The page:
The hospital smells of disinfectant, trying to mask the presence of heartbreak and disease. I walk into my husband’s room and give him a hug. I hold on tight, and even though he’s too weak to reciprocate, I relish the familiar touch and feel of his body. How, I wonder, will I find the strength to watch him decline. He promised he’d never leave me, that he’d love me forever. But now he has cancer and promises are for naught.

Six weeks later my sweet husband, Rex, passes peacefully at home. Even though I’m with him when he takes his last breath, I just stare in disbelief. Grief takes on many forms, and for now I feel like I’m watching a scene in a really bad play. I walk through the funeral, burial and reception like I’m a robot. I engage in conversation but I’m not really present. There’s a blanket between me and the rest of the world and nothing is getting through.

When the feelings start to come they’re not what I expect. The anger kicks in first. I tear through all of Rex’s tools and start packing them away. I call in a friend to help take down the walls of the office he built in the garage. I clean his space with a vengeance, furious at the mess that he was too sick to manage on his own. If I’m going to be alone then it’s going to be my way, and nobody better tell me otherwise.

My kids are both grown with families of their own, and I don’t want to burden them unnecessarily. But toughing it out on my own is harder than I anticipated. Out of nowhere, with Rex gone for six weeks, the tears start to come. I cry at the supermarket when I can’t decide between peaches or plums. I cry when the light turns red and I’m going to be five minutes late. I cry when the gas tank hits empty and I’ve forgotten to fill the tank. I cry when the dishes pile up in the sink and the dishwasher hasn’t been unloaded. It doesn’t take much, but for the next six months the tears feel like they’re never going to end.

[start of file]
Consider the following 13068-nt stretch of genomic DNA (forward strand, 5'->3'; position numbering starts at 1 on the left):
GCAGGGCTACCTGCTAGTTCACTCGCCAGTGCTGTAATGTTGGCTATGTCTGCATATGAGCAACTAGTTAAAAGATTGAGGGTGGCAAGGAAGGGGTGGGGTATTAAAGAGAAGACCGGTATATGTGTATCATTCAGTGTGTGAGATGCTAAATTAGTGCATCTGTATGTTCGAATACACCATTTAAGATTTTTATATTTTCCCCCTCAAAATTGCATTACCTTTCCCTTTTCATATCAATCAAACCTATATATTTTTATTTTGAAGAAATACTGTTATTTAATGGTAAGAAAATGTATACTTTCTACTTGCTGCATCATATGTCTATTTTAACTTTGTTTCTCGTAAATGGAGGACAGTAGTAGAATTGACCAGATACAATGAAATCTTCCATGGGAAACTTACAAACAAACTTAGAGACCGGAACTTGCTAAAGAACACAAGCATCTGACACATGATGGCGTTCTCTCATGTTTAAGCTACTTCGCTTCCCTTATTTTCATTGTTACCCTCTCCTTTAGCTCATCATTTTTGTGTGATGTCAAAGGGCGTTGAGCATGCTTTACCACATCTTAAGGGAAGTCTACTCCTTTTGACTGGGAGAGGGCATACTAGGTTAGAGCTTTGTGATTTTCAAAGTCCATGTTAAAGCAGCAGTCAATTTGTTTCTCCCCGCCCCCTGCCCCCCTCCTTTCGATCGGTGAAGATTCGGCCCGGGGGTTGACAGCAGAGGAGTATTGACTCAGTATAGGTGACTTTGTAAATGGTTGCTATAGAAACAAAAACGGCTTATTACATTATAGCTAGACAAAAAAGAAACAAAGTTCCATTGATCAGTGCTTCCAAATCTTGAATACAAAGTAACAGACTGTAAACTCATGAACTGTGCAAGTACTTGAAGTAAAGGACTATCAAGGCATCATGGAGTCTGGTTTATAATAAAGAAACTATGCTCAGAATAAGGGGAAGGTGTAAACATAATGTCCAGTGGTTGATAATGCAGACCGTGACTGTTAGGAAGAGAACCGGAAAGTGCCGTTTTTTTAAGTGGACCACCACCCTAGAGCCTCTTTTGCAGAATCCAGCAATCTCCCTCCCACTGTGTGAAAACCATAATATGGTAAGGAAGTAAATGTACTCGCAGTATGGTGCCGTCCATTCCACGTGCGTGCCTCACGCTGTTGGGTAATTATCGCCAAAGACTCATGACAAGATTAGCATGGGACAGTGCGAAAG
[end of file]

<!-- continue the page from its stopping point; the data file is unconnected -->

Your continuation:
And then the fear kicks in. I’m 69, but I suddenly feel very old. How will I navigate this next phase of my life on my own? Will I be lonely for the rest of my days? What if I get in an accident and nobody knows about it until it’s too late? Will I have enough money to live comfortably if I need long-term care? Who can I talk to when I’m feeling worried or sad or even happy and excited? Rex was my heart, the one I shared everything with, and now I have no idea where I’m supposed to turn.

I’m independent to a fault and resist reaching out. Until one day I see an email from a “Loss of Spouse” Grief Support Group. I decide to give it a chance. I go to the group and immediately start connecting with others. I begin to make friends and suddenly there are people who understand. “How did you deal with social security?” “Do you have to take your husband’s name off your mortgage?” “What are you doing with your husband’s clothes?” “Who do you talk to when you are feeling hopeless?” And most importantly, “Tell me about your husband, what was he like?”

It’s almost a year since I lost the love of my life, and although I am still grieving, I have begun to have hope. I journal every morning to stay in touch with my feelings. I honor my husband by sending him loving prayers throughout the day. I’ve learned to reach out and ask for help when I need it. I know who I can really talk to and who just wants me to move on. But mostly I’ve learned that I have not been abandoned. I have been loved and cherished by a man I adored, and that love gives me the strength to make it on my own.